Men have had the advantage of building networks more effortlessly than women. In Hausaland, even at the mosque and in private homes there’s a general aura of congregation, frequently termed as brotherhood. The teachings of Nana Asma’u made Muslim women feel more confident about themselves to derive a solid sisterhood, which enforced a supportive and sustaining community. Runaway wives from abusive relationships, for example, exercised a voice that they were no less privileged.
As a poet, scholar, teacher, polymath, and intellectual in her own right, Asma’u’s contributions removed mythical stereotypes of Muslim women. Historically, the oppression that cuts away Muslim women voices in exchange for silence and the relegation to domestic activities have always resulted in a less concrete body of society. British colonizers found it hard to contend with when they came into contact with the intellectual milieu of the Sokoto society.
Asma’u integrated an educational movement called Yan Taru which connected agile female educators or Jaji. The Jaji took the message to disenfranchised rural villages. With time, Nana Asma’u became an important source of guidance to Sokoto’s rulers at the time. She had not only memorized the Qur’an but learned fiqh (jurisprudence) from a young age and wrote over 60 published works that are still available for research and studies.
Asma’u inspired her Jajis to share wisdom through poetry, even in times of travel and contributed to the growth of a whole movement of Sokoto women poets exploring the use of classical Arabic literature in their texts. As the saying goes: “If you educate a man you educate an individual, but if you educate a woman you educate a family (nation).” Asma’u applied this concept to enlighten women, and thereby edified families, and that which was a community suffering from aftereffects of war developed scholars.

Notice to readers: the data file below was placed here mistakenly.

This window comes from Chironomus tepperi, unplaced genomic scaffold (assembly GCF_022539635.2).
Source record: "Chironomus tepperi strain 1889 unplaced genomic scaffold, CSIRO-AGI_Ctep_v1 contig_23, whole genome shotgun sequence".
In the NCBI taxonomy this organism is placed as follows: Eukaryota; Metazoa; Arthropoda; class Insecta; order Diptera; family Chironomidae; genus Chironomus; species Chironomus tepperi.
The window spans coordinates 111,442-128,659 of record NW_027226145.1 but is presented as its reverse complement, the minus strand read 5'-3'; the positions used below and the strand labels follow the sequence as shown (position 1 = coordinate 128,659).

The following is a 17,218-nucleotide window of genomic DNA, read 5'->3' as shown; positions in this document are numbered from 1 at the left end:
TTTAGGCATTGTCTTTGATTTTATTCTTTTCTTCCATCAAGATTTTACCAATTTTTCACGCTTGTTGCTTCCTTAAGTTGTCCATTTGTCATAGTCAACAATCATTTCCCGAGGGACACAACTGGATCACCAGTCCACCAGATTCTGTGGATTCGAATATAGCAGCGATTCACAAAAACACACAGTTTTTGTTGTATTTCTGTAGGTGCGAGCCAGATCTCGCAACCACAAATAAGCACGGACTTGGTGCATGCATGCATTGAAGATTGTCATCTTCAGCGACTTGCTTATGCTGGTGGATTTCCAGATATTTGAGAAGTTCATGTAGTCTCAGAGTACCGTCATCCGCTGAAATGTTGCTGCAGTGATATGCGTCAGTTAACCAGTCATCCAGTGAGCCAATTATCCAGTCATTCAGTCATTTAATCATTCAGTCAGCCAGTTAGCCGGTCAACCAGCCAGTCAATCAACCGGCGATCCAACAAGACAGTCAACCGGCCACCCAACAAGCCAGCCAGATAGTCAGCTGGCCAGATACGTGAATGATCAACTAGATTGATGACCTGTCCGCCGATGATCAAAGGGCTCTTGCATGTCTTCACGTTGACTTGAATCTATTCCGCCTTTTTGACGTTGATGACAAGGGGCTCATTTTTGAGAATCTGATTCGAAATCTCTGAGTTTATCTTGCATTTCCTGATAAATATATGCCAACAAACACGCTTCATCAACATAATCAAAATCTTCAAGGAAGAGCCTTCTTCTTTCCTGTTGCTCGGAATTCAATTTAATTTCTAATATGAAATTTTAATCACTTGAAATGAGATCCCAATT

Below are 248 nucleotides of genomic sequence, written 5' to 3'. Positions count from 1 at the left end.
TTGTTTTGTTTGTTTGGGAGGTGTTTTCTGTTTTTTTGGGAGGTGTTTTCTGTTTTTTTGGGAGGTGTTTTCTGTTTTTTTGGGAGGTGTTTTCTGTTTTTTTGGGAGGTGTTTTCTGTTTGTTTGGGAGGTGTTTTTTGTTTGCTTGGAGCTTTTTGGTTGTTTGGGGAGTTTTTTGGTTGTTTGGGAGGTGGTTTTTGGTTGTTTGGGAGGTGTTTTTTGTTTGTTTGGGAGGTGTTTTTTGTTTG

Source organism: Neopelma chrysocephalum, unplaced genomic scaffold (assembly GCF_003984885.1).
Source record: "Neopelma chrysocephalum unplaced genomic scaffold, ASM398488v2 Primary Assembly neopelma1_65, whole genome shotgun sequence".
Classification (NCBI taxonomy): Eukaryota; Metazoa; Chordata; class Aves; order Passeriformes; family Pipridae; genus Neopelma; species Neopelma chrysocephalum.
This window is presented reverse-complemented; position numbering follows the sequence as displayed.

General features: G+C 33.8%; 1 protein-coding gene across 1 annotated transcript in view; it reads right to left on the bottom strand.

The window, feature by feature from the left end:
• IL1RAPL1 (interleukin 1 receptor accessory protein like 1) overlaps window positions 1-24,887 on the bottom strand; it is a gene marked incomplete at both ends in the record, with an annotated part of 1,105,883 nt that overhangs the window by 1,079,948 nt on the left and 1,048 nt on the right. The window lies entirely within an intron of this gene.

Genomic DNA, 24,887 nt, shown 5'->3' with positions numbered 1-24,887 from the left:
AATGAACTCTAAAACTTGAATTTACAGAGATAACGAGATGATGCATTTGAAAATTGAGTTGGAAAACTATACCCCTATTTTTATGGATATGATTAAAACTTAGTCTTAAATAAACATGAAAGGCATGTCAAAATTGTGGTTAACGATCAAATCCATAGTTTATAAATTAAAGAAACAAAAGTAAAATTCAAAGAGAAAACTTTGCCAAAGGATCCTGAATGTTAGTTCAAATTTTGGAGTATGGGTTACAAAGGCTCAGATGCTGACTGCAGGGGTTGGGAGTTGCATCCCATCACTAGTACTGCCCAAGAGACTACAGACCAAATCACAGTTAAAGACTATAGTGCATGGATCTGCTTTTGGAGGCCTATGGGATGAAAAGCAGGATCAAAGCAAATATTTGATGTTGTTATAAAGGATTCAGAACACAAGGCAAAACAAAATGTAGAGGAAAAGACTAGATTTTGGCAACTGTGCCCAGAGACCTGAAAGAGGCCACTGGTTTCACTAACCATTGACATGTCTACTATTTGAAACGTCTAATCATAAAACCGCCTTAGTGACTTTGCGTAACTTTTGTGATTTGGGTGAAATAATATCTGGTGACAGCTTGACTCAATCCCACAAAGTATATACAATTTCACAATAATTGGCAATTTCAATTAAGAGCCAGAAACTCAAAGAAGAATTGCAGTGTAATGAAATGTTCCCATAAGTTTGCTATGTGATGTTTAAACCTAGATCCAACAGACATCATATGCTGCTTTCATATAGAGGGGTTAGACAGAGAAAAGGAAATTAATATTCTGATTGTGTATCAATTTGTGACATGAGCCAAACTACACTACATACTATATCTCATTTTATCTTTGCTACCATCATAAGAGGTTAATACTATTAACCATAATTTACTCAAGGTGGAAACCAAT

African feminism liberation struggles have sprung up all over the continent and in some cases the efforts of resistance are aimed at removing the holds of colonialism where it is bound to patriarchy. Some women fighters have fought alongside male colleagues for women’s rights and equal standards in society.
Examples are the Bantu Women’s League in South Africa, founded by Charlotte Maxeke in 1918; Albertina Sisulu, the Mau-Mau rebel; the Egyptian Feminist Union founded by Huda Sharaawi in 1923, Lilian Ngoyi, Adelaide Casely-Hayford; Sierra Leonian women’s rights activist and pan-Africanist; and Margaret Ekpo who resisted corrupting patriarchy, often through protest.
Chimamanda Ngozi Adichie, Joyce Banda, Leymah Gbowee, and Simphiwe Dana have expressed widely about the yields of practicing feminism today. African feminist organizations like African Feminist Forum and African Gender Institute are combining scholarship with activism with a focus on engaging issues that confront women in society.
It is worthy of note that the world of African feminism has seen immense input due to the achievements of Nana Asma’u, whose focus was not on the rich, famous, and powerful but the weak and vulnerable. Her constant message was about the virtue of patience, the need for love and respect in relationships and sustained equality in the community.